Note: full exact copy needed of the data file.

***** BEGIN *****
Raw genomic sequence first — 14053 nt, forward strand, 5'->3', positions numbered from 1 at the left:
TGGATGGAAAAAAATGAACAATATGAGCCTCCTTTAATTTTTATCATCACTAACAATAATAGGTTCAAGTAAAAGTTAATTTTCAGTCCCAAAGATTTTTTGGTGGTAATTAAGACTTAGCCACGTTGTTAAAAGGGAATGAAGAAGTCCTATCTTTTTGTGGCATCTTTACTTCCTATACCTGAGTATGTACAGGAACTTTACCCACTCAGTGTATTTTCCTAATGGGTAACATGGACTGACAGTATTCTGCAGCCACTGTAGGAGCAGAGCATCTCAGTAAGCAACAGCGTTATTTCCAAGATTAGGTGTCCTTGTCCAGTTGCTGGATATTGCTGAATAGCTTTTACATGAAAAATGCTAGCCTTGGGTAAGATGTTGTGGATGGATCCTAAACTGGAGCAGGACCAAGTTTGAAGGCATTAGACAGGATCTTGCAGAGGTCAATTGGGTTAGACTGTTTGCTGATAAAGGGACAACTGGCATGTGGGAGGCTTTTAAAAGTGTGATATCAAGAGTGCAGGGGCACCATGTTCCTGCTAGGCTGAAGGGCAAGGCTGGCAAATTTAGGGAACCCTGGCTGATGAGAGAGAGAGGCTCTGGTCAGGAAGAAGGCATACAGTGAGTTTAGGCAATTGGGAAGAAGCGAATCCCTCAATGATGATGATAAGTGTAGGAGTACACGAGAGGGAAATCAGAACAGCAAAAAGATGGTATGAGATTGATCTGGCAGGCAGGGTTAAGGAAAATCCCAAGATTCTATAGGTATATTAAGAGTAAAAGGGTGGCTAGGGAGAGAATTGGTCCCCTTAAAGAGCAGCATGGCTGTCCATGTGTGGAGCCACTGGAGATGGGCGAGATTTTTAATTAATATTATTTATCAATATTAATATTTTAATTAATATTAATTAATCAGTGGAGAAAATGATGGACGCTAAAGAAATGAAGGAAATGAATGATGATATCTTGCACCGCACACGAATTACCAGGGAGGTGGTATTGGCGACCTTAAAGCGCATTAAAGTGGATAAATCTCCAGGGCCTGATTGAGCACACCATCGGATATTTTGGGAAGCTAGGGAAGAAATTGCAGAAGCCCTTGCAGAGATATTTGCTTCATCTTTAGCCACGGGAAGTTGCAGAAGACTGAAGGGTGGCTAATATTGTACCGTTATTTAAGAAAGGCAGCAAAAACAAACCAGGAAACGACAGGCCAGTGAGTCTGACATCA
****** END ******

Raw genomic sequence first — 14053 nt, forward strand, 5'->3', positions numbered from 1 at the left:
TGGATGGAAAAAAATGAACAATATGAGCCTCCTTTAATTTTTATCATCACTAACAATAATAGGTTCAAGTAAAAGTTAATTTTCAGTCCCAAAGATTTTTTGGTGGTAATTAAGACTTAGCCACGTTGTTAAAAGGGAATGAAGAAGTCCTATCTTTTTGTGGCATCTTTACTTCCTATACCTGAGTATGTACAGGAACTTTACCCACTCAGTGTATTTTCCTAATGGGTAACATGGACTGACAGTATTCTGCAGCCACTGTAGGAGCAGAGCATCTCAGTAAGCAACAGCGTTATTTCCAAGATTAGGTGTCCTTGTCCAGTTGCTGGATATTGCTGAATAGCTTTTACATGAAAAATGCTAGCCTTGGGTAAGATGTTGTGGATGGATCCTAAACTGGAGCAGGACCAAGTTTGAAGGCATTAGACAGGATCTTGCAGAGGTCAATTGGGTTAGACTGTTTGCTGATAAAGGGACAACTGGCATGTGGGAGGCTTTTAAAAGTGTGATATCAAGAGTGCAGGGGCACCATGTTCCTGCTAGGCTGAAGGGCAAGGCTGGCAAATTTAGGGAACCCTGGCTGATGAGAGAGAGAGGCTCTGGTCAGGAAGAAGGCATACAGTGAGTTTAGGCAATTGGGAAGAAGCGAATCCCTCAATGATGATGATAAGTGTAGGAGTACACGAGAGGGAAATCAGAACAGCAAAAAGATGGTATGAGATTGATCTGGCAGGCAGGGTTAAGGAAAATCCCAAGATTCTATAGGTATATTAAGAGTAAAAGGGTGGCTAGGGAGAGAATTGGTCCCCTTAAAGAGCAGCATGGCTGTCCATGTGTGGAGCCACTGGAGATGGGCGAGATTTTTAATTAATATTATTTATCAATATTAATATTTTAATTAATATTAATTAATCAGTGGAGAAAATGATGGACGCTAAAGAAATGAAGGAAATGAATGATGATATCTTGCACCGCACACGAATTACCAGGGAGGTGGTATTGGCGACCTTAAAGCGCATTAAAGTGGATAAATCTCCAGGGCCTGATTGAGCACACCATCGGATATTTTGGGAAGCTAGGGAAGAAATTGCAGAAGCCCTTGCAGAGATATTTGCTTCATCTTTAGCCACGGGAAGTTGCAGAAGACTGAAGGGTGGCTAATATTGTACCGTTATTTAAGAAAGGCAGCAAAAACAAACCAGGAAACGACAGGCCAGTGAGTCTGACATCA